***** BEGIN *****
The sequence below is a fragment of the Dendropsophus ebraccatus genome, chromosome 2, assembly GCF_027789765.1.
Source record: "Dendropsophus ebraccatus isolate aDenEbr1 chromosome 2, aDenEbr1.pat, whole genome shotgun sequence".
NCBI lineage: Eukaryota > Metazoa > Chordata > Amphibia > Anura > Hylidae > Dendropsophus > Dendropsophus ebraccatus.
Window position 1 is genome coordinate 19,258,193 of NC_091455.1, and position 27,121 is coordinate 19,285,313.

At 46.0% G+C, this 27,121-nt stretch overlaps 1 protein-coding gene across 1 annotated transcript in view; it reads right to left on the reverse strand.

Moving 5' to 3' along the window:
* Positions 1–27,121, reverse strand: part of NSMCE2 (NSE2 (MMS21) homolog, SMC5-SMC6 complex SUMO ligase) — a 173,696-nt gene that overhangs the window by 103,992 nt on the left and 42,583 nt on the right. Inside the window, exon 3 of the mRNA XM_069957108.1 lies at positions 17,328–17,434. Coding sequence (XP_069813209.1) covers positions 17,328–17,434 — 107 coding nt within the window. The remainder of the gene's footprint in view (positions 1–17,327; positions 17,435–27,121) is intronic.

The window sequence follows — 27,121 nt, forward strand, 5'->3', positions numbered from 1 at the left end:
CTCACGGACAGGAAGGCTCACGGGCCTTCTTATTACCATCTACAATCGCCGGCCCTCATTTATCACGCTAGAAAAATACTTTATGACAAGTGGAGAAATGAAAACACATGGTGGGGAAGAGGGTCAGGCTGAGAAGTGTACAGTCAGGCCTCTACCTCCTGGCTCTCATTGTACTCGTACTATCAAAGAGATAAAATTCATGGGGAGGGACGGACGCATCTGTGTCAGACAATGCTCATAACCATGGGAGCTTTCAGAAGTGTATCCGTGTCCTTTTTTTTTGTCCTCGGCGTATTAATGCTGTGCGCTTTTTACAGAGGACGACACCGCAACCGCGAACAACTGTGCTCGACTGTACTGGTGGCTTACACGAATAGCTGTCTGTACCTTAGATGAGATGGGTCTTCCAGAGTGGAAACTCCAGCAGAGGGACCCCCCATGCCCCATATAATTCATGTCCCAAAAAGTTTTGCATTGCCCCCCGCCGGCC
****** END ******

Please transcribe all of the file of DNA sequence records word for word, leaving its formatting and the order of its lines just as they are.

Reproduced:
The sequence below is a fragment of the Dendropsophus ebraccatus genome, chromosome 2, assembly GCF_027789765.1.
Source record: "Dendropsophus ebraccatus isolate aDenEbr1 chromosome 2, aDenEbr1.pat, whole genome shotgun sequence".
NCBI lineage: Eukaryota > Metazoa > Chordata > Amphibia > Anura > Hylidae > Dendropsophus > Dendropsophus ebraccatus.
Window position 1 is genome coordinate 19,258,193 of NC_091455.1, and position 27,121 is coordinate 19,285,313.

At 46.0% G+C, this 27,121-nt stretch overlaps 1 protein-coding gene across 1 annotated transcript in view; it reads right to left on the reverse strand.

Moving 5' to 3' along the window:
* Positions 1–27,121, reverse strand: part of NSMCE2 (NSE2 (MMS21) homolog, SMC5-SMC6 complex SUMO ligase) — a 173,696-nt gene that overhangs the window by 103,992 nt on the left and 42,583 nt on the right. Inside the window, exon 3 of the mRNA XM_069957108.1 lies at positions 17,328–17,434. Coding sequence (XP_069813209.1) covers positions 17,328–17,434 — 107 coding nt within the window. The remainder of the gene's footprint in view (positions 1–17,327; positions 17,435–27,121) is intronic.

The window sequence follows — 27,121 nt, forward strand, 5'->3', positions numbered from 1 at the left end:
CTCACGGACAGGAAGGCTCACGGGCCTTCTTATTACCATCTACAATCGCCGGCCCTCATTTATCACGCTAGAAAAATACTTTATGACAAGTGGAGAAATGAAAACACATGGTGGGGAAGAGGGTCAGGCTGAGAAGTGTACAGTCAGGCCTCTACCTCCTGGCTCTCATTGTACTCGTACTATCAAAGAGATAAAATTCATGGGGAGGGACGGACGCATCTGTGTCAGACAATGCTCATAACCATGGGAGCTTTCAGAAGTGTATCCGTGTCCTTTTTTTTTGTCCTCGGCGTATTAATGCTGTGCGCTTTTTACAGAGGACGACACCGCAACCGCGAACAACTGTGCTCGACTGTACTGGTGGCTTACACGAATAGCTGTCTGTACCTTAGATGAGATGGGTCTTCCAGAGTGGAAACTCCAGCAGAGGGACCCCCCATGCCCCATATAATTCATGTCCCAAAAAGTTTTGCATTGCCCCCCGCCGGCC